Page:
“I am looking forward to working with AAAS faculty, staff and students, as well as academic and student support units throughout campus, in order to advance the mission of AAAS and explore new opportunities for the department within and outside of the institution,” Drake said.

Category : General

REACH Mentioned in IWPR Report Released Today

Tue, 24th July, 2018

Category : General

Juhas Moderates Panel at Senator Brown’s Ohio College Presidents Conference

Fri, 13th July, 2018

Mary Juhas, Associate Vice President for Ohio State ADVANCE, was invited to moderate the panel, Innovation, Incubators and Entrepreneurship in the 21st Century, at the 11th Ohio College Presidents Conference in Washington D.C. in June. This event was hosted by Senator Sherrod Brown and included Senator Rob Portman and other members of Congress.  Dr. Juhas highlighted Ohio State ADVANCE’s REACH for Commercialization™ program and panelists included:

  • Shelton Mercer, Chief Innovation Officer, 1776
  • Sonal Shah, Executive Director, Professor of Practice, Georgetown University
  • Dr. Barry Johnson, Director of the Division of Industrial Innovation and Partnerships of the Directorate for Engineering, National Science Foundation
  • Dr. James K. Woodell, Vice President, Economic Development and Community Engagement, Association of Public and Land-grant Universities

Category : General

Vicky Doan-Nguyen earns ORAU Powe Award recognizing early career research

Mon, 9th July, 2018

Vicky Doan-Nguyen, an assistant professor in the Departments of Materials Science and Engineering and Mechanical and Aerospace Engineering, has earned a 2018 Ralph E. Powe Junior Faculty Enhancement Award from Oak Ridge Associated Universities (ORAU) in recognition of her research accomplishments and career potential.

Dean David B. Williams presents Assistant Professor Vicky Doan-Nguyen with her award plaque from ORAU.Doan-Nguyen is one of just 36 recipients nationwide to earn the prestigious award, which provides seed funding to enhance the research and professional growth of junior faculty at ORAU member institutions. Each winner receives a one-year, $5,000 research grant from ORAU, which is matched by the faculty member’s institution. Winners were competitively selected from among 159 faculty applications.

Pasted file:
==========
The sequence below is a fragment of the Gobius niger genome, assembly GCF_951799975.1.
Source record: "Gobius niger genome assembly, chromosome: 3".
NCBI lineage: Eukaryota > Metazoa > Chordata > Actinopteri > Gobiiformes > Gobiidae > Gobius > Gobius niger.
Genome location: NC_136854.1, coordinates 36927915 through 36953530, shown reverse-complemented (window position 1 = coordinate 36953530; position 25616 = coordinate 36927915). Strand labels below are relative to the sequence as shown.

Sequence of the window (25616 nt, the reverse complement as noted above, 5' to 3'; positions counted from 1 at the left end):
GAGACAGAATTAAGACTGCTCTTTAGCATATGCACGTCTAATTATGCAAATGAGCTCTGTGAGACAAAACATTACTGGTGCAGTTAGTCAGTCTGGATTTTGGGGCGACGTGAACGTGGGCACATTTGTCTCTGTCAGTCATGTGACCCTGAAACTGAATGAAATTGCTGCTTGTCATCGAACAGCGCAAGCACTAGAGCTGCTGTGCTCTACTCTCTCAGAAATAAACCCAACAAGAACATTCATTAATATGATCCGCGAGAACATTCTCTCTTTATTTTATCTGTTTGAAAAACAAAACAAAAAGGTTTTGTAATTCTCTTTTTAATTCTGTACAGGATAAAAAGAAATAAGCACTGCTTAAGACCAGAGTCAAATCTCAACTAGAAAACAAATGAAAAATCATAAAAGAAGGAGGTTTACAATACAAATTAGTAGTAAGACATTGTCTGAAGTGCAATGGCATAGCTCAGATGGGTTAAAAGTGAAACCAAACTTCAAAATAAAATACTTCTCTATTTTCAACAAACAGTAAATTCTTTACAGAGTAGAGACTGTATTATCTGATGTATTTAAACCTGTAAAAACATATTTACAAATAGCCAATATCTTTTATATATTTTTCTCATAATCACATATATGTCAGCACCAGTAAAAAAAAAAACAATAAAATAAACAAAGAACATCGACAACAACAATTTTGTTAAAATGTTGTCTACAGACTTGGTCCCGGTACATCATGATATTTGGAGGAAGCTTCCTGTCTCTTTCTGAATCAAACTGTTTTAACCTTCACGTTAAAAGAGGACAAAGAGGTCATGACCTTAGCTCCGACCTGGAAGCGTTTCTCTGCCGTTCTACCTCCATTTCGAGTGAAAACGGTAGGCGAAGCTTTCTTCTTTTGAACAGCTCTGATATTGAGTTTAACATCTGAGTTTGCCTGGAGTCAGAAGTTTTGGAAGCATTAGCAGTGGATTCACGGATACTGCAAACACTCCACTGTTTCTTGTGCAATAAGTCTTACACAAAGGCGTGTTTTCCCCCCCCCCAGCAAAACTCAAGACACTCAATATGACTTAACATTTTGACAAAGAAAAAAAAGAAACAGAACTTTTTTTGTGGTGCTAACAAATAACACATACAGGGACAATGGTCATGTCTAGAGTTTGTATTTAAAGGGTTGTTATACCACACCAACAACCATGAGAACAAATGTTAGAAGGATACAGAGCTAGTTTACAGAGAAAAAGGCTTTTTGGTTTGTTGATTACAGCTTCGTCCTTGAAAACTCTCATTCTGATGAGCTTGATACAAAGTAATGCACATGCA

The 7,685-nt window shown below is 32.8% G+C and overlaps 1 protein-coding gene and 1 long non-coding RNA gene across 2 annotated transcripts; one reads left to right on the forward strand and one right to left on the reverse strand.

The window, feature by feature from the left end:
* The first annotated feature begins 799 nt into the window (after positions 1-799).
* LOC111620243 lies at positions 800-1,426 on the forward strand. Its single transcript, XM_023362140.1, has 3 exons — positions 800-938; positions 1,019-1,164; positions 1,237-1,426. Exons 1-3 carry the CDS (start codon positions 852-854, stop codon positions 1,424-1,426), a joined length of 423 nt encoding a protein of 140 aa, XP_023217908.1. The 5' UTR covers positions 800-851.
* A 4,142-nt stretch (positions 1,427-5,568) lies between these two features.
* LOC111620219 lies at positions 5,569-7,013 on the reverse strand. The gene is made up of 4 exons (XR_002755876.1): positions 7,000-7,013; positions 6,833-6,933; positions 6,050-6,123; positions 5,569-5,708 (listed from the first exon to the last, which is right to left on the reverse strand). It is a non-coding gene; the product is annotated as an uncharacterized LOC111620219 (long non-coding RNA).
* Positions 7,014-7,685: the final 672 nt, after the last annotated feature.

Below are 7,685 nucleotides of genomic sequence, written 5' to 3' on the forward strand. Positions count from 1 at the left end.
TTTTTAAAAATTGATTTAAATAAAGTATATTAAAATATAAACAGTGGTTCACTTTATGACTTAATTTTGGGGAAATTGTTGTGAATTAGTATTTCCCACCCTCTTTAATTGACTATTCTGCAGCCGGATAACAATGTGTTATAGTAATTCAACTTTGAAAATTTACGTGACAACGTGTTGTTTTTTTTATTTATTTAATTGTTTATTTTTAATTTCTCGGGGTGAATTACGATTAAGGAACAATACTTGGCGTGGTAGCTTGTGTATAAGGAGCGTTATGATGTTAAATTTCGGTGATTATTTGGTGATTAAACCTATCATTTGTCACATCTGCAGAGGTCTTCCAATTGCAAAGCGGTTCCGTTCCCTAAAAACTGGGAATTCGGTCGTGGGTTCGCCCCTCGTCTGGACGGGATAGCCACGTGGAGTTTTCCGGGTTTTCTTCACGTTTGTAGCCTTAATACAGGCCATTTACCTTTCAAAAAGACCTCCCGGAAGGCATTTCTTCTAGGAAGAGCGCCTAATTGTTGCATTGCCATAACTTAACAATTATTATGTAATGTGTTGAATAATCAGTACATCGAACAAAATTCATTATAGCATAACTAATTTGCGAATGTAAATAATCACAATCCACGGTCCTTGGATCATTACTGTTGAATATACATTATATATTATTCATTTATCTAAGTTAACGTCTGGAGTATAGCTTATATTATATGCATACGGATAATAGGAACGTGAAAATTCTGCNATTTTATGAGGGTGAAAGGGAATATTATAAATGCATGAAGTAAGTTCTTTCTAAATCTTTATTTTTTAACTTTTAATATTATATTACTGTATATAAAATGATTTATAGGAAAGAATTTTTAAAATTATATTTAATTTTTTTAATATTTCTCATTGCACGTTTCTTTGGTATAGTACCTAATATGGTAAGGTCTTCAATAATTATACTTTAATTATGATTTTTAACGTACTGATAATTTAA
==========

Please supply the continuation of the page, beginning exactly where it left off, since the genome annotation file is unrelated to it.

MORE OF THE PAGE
Doan-Nguyen joined Ohio State in 2017 as part of the Discovery Themes’ Materials and Manufacturing for Sustainability Initiative. As part of the Center for Electron Microscopy and Analysis, her cross-cutting research includes synthesis, in-situ structural characterization and functional testing of smart materials as well as advanced materials for energy storage and conversion.

For her Powe Award project, Doan-Nguyen will collaborate with researchers from the Oak Ridge National Laboratory and Argonne National Laboratory to examine controlled rapid synthesis, advanced characterization across multiple length scales and functional testing of sulfide-based solid electrolytes for safer batteries.

“We are targeting solid-state superionic conductors that are competitive with current liquid electrolytes. The solid-state electrolytes are less flammable and can maintain high ionic conductivity over a wider range of temperatures,” she said.

Her research group aims to use their expertise in materials synthesis and characterization to explain structure-property relations for a new class of superionic conductors that consists of sustainable, earth-abundant elements.